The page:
With Jean Louis Barrault he developed the system of the ‘pantomime blanc’. The basic techniques of the imagination for a mime are a number of fixed-point exercises, the most well known, the invisible wall, and the manipulation of the baton. These are two of the most useful skills and disciplines for the puppeteer performer to master. Because the puppeteer manipulates the puppet on an imaginary floor level, the invisible wall exercise, or at least the top of the wall, is of most importance to give logic to the walk of the puppet, particularly hand and rod puppets. It helps to develop consistency in working on imaginary ground levels.
He was a kind and gentle personality, and his silent language made his art accessible to everyone. He was a great influence on the development of a better public understanding and popularity of mime, he also inspired many young, and aspiring mime performers. His stage character ‘Bip’ became well known all over the world through his extensive tours. His performances were always a pleasure to watch; simple, direct and clearly defined, both comic and tragic.
Marceau’s main inspiration came from the stars of silent film, particularly Charles Chaplin, and Buster Keaton, and his work was seen to be related to the tradition of the 19th century characters Harlequin, and Pierrot – Little Peter ‘The child of the world’. The foundation of his formal theatrical training took place in Charles Dullin’s famous School of Dramatic art, and his studies under the tutelage of the legendary mime Etienne Decroux. For many years, he also had a school where he passed on his skills as a creator and performer of silent poetry.
John M. Blundall
Anyone who has seen the extraordinary performances of the marionette performers from Quanzhou is left without any doubt that they are the finest in the world. Some years ago whilst I was undertaking a study of puppet theatre in China for the Ministry of Culture, my stay in The Quanzhou Marionette Theatre was certainly the most inspiring.
This new book ‘Marionette Theatre in Quanzhou’, by Robin Ruizendaal, published by Brill, is the most important and exhaustive on the subject. Through the 470 pages of the book every minute detail is explored and explained.
The Fujian region of China, in which Quanzhou exists, is one of the oldest and richest in terms of the puppeteers art. This new book deals with the early origins and the sources of the repertoire, and the marionette theatre companies and musicians. From the Tang to late Quing, and the Republican period. Then concentrates on three companies from 1949 to 2003.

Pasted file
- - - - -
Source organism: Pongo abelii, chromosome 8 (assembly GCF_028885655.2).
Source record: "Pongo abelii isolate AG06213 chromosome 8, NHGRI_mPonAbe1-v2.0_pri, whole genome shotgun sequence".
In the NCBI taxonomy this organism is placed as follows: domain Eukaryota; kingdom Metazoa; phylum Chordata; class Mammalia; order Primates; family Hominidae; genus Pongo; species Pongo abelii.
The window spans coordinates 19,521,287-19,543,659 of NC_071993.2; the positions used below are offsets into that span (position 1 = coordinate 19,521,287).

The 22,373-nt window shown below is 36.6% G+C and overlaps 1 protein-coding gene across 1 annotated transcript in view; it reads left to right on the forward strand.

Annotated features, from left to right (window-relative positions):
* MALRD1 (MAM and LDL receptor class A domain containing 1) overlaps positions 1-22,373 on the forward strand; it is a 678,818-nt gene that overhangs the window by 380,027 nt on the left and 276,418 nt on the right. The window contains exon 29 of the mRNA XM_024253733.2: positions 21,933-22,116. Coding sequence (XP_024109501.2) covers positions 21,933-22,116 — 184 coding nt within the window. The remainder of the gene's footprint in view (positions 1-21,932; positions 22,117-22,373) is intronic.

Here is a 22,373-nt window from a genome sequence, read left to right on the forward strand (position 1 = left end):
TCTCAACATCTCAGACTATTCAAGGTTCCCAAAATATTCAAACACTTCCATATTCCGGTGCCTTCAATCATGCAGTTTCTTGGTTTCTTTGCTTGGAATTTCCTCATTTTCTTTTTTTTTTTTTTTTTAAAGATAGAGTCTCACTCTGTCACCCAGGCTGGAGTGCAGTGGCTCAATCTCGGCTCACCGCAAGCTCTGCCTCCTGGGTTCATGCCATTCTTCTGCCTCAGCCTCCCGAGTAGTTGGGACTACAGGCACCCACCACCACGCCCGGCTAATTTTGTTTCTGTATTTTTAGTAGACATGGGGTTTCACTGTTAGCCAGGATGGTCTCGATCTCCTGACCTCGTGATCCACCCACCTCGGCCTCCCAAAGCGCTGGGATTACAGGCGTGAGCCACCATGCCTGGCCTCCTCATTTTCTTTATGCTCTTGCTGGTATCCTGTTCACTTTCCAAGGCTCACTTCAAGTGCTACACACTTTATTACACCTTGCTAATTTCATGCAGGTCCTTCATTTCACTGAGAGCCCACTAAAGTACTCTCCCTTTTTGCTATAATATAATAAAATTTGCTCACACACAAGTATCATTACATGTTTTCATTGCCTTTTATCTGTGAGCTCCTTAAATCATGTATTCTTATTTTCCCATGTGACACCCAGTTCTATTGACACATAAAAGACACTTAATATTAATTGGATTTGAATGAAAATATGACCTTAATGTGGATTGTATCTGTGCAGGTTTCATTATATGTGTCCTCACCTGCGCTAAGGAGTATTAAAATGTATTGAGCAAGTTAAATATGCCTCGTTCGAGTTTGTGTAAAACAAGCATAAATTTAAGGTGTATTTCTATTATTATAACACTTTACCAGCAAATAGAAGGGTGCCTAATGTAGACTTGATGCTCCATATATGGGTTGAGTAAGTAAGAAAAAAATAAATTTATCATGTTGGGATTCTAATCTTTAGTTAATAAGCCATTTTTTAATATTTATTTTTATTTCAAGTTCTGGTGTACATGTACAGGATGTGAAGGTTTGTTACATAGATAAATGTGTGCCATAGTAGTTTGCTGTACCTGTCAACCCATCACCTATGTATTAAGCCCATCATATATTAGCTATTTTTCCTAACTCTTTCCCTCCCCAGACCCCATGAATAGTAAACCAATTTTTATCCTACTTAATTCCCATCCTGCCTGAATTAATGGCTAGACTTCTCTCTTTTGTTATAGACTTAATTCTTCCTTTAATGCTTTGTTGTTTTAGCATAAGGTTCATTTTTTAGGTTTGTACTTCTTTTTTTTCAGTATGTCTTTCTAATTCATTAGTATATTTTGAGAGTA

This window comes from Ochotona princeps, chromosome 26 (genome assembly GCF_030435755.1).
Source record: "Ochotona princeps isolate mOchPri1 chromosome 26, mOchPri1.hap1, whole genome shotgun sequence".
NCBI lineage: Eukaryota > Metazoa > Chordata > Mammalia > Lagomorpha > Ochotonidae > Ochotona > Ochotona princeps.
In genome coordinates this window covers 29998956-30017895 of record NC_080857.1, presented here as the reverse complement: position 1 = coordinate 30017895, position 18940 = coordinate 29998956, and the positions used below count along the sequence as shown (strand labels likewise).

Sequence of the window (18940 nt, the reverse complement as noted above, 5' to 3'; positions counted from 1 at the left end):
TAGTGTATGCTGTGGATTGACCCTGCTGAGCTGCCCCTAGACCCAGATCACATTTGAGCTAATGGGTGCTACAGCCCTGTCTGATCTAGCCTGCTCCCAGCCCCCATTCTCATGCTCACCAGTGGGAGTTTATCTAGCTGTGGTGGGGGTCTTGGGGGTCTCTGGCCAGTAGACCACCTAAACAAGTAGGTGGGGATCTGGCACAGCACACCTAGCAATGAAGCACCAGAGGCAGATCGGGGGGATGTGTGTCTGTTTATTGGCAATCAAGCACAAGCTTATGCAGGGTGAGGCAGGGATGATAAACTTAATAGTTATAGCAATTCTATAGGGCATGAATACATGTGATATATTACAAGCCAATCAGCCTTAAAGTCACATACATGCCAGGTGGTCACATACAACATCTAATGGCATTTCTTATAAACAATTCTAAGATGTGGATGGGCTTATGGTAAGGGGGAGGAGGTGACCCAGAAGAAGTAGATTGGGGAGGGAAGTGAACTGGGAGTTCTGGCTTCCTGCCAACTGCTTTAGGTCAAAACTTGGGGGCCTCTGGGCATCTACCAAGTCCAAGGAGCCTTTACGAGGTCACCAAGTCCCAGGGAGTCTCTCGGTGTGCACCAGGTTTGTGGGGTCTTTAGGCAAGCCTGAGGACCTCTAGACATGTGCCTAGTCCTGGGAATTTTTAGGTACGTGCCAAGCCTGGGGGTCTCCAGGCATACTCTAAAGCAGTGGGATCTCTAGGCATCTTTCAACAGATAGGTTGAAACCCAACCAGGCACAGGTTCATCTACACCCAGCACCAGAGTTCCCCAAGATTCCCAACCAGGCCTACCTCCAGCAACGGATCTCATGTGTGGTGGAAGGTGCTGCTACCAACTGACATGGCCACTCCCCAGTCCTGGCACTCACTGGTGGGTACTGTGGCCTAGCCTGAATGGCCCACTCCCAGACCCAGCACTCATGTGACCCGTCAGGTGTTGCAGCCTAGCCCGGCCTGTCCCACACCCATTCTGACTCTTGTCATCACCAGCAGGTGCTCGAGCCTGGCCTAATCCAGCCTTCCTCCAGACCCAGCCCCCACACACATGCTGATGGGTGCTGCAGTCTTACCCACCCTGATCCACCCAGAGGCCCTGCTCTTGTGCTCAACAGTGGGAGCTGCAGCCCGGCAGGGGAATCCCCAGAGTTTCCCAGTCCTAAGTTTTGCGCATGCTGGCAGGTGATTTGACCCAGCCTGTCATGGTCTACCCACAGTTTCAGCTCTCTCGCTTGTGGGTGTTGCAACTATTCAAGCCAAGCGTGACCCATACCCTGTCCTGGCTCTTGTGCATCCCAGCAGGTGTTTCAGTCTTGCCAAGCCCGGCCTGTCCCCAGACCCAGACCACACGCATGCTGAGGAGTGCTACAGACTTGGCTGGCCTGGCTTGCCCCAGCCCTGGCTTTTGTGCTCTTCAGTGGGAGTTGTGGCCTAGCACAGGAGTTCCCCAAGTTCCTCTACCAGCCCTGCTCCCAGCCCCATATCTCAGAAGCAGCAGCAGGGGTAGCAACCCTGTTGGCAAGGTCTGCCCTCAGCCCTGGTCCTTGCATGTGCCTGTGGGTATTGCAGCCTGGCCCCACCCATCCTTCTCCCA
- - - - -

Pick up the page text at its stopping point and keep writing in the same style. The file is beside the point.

The education of the puppet theatre is analysed, including the now closed Quanzhou Art School teaching programme, course and structure. This is followed by in-depth accounts of puppets construction and manipulation, and the stage, repertoire and performance context, a ritual prelude. The book finally looks at thoughts on the future of research into the art and craft, translated plays, and an exhaustive bibliography, collected manuscripts, and audio visual material.
‘Marionette Theatre in Quanzhou’, by Robin Ruizendaal, published By Brill. ISBN 9789004151048. Series number SINL.073. List price EUR 120. List price US$ 161.
John M. Blundall
During the recent ‘Annual, ‘Aye Write Festival,’ in The Mitchell Library, Glasgow, ‘Septimus Pitt and the Grumbleoids,’ a new book of poems for children was launched. The author, Brian Whittingham observed interesting characters in and around Glasgow, and, unknown to us, he saw a performance of our ‘An Illusion of Life,’ and was inspired to write an illustrated poem about us, with the title, ‘The Retired Puppeteer‘, The first public reading of poems from the book was accompanied by a short performance by Stephen Foster, and his recently completed ‘Pierrot, ‘The Worlds Child’.
‘Progressive Traditions’ An Illustrated Study of Plot Repetition in Traditional Japanese Theatre. By Helen Parker. From Brill’s Japanese Studies Library. Volume 22. Published 2002.
This monograph with accompanying CD-ROM explores through plot repetition the relationships between three genres of Japanese theatre, No, Kabuki, and ningyo-joruri, with a focus on plays depending on final fugitive years of Minamoto Yoshitsune.
First, the theoretical background to the concept of plot repetition is discussed and the theme of Yoshitsune’s downfall is introduced. The next and main section analyses the treatment of the Funabenkei and Ataka//Kanjincho plots. In the three genres, with references to their historical development and contemporary performance.
The CD-ROM contains video clips, photographs and nishiki-e prints from productions in each genre to illustrate how the plots are presented on stage.
‘Progressive Traditions’ is an important and scholarly work that gives a fascinating insight into the links between the Noh theatre, Kabuki, and Ningyo Joruri, better known to puppeteers as Bunraku.
John M. Blundall